Children are also being used as soldiers in 24 countries including the Congo, Chad, the Central African Republic, Myanmar and Sudan, the report said.
UNESCO cited evidence in reports from UN Secretary General Ban Ki-moon that rape and sexual violence are widely used as a weapon of war in many countries.
“Many victims are young girls,” the report said, citing Congo, where one-third of rapes involve children and 13 per cent are carried out against children under the age of 10.
According to the report, insecurity and fear associated with sexual violence keeps young girls in particular out of school.
I realize that many in these war-torn countries are just trying to survive, and education is not on the top of the list when it comes to dealing with the horrors of war and conflict. However, I wanted to highlight this issue here because it is yet another reason to support humanitarian aid to these countries. Children have rights as well, they have the right to attend a safe school and receive an education, but I think this tends to get lost in the shuffle in these areas of high conflict.
For another article on Libya, and other oil producing countries in the Mid East, Juan Cole has a new post up: Libya Standoff as Saudi Quivers and Iran, Iraq under Pressure | Informed Comment
It increasingly appears that outside intervention via the UN or NATO is off the table, and so the end game will likely play out inside Libya and based on Libyan dynamics.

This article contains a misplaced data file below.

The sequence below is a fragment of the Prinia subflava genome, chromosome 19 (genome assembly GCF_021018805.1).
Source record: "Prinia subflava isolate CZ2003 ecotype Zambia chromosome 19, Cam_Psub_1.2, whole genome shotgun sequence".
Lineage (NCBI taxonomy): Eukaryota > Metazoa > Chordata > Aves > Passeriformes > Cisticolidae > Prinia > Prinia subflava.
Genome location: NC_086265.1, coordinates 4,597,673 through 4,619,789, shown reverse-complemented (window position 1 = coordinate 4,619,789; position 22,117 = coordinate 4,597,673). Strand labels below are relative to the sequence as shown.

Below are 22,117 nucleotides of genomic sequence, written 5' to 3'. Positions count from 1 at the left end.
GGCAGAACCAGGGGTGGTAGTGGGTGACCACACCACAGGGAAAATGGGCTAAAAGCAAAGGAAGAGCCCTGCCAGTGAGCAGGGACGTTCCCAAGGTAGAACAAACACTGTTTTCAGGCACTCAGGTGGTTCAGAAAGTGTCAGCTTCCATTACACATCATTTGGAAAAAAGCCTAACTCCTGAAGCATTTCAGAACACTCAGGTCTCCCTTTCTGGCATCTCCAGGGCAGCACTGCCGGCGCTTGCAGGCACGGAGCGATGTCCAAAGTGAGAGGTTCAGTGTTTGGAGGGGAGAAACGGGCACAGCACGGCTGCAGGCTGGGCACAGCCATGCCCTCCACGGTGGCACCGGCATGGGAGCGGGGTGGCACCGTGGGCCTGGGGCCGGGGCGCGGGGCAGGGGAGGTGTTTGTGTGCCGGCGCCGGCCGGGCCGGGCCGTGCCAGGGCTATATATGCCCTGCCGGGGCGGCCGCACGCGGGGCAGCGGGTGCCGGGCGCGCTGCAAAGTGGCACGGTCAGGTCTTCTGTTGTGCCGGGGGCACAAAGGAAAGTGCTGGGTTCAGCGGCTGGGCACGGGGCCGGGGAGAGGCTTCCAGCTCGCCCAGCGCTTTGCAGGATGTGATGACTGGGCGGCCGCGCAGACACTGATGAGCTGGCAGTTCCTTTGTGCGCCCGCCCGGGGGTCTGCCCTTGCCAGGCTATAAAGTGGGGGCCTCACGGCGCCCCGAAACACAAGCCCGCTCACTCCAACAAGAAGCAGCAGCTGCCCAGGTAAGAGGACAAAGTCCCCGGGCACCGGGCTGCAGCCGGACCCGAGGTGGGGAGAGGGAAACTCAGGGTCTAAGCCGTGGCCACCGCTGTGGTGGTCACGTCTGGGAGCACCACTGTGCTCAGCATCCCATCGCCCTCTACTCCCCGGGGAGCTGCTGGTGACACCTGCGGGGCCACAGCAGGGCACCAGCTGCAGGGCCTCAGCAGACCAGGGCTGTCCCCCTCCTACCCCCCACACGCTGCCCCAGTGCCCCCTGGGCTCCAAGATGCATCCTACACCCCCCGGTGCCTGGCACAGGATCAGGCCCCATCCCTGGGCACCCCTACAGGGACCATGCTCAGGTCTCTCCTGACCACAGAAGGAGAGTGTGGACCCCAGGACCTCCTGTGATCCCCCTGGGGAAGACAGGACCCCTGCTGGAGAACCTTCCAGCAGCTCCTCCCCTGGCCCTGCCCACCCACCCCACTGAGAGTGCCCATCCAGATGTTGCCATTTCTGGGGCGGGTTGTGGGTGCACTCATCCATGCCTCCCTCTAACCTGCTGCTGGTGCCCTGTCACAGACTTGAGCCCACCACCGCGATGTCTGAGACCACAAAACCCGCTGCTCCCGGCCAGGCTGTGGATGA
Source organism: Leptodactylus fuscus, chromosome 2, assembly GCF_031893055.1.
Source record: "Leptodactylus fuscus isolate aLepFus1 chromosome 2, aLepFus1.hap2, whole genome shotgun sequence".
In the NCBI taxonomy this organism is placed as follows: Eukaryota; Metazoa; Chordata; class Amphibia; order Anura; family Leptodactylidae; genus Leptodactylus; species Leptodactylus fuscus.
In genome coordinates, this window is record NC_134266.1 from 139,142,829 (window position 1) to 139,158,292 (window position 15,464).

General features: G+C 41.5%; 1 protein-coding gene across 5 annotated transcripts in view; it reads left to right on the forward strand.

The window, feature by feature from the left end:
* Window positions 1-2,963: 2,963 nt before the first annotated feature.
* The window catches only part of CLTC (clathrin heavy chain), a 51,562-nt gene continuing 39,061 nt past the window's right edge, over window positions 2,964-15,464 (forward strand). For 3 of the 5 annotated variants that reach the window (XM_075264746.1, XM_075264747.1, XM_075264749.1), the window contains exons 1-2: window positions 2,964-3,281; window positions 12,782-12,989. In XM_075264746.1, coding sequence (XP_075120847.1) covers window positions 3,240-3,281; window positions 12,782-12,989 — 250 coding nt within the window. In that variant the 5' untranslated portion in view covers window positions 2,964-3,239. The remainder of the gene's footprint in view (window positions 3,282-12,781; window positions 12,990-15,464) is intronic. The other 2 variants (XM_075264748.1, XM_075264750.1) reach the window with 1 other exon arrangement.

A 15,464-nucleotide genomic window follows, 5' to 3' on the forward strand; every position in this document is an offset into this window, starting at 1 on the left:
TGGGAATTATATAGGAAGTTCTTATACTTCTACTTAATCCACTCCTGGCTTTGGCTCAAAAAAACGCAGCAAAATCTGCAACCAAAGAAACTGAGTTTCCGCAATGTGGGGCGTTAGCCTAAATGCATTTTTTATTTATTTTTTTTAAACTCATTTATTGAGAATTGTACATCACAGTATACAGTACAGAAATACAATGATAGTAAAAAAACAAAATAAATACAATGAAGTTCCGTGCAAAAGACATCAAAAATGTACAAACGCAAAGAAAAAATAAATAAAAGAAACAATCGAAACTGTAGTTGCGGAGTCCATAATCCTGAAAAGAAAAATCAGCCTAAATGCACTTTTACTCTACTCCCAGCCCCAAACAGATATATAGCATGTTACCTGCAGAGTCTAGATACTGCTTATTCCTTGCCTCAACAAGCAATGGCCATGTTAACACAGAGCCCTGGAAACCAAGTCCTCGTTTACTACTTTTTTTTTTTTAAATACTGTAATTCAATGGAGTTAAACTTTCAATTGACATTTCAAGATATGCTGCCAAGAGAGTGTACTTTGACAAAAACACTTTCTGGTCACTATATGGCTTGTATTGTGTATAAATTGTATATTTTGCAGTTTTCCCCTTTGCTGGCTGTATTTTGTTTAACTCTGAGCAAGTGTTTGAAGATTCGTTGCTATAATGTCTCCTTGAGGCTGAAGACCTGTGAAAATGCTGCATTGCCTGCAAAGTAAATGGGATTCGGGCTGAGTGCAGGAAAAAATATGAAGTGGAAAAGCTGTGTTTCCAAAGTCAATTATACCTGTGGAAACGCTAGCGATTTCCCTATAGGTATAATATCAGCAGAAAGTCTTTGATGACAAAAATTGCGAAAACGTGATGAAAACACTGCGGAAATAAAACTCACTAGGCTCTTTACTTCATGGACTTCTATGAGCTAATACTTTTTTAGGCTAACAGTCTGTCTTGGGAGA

Brent crude oscillated between $112 and $114 a barrel on Tuesday, and West Texas crude hit $100 on Middle East uncertainty, but analysts say that the price would have to stay high for weeks or months to have a serious impact on Western countries’ economic recovery. Prices may in fact stay high for a while, since Saudi Arabia is said to be willing to have Brent crude go as high as $120 before intervening with another increase in its own production.
Cole also points out that the Saudi’s have arrested a Shiite Clergyman that was speaking out for a constitutional monarchy:
Saudi authorities on Tuesday detained a Shiite clergyman in the Eastern Province who preached a sermon calling for a constitutional monarchy. Shiites are probably about 12 percent of Saudis and are culturally and politically repressed by the Wahhabi establishment, which typically views them as idolaters. Had the call for constitutional monarchy come from other quarters, it would be more significant, since it is hard to imagine Wahhabi-Shiite political unity. Unrest among Saudi Shiites might affect the oil-rich Eastern Province where they mostly reside, but the Saudi state has significant repressive capacities in that area.
It is a very interesting read, so check it out.
Oh, and did you see this: Obama Administration Approves First Gulf Deepwater Well – And BP Is the Majority Owner | FDL News Desk As Dayen points out, BP is the major stakeholder in the Noble Energy company that just got the permit.
So to recap, BP owns twice as much a stake in this well as Noble Energy, and yet the announcement of the permit says that Noble Energy received it. Noble operates the well, but BP is the biggest stakeholder, and as such could be the biggest voice in making key decisions about cost and safety. Reuters managed to mention this, unlike the AP.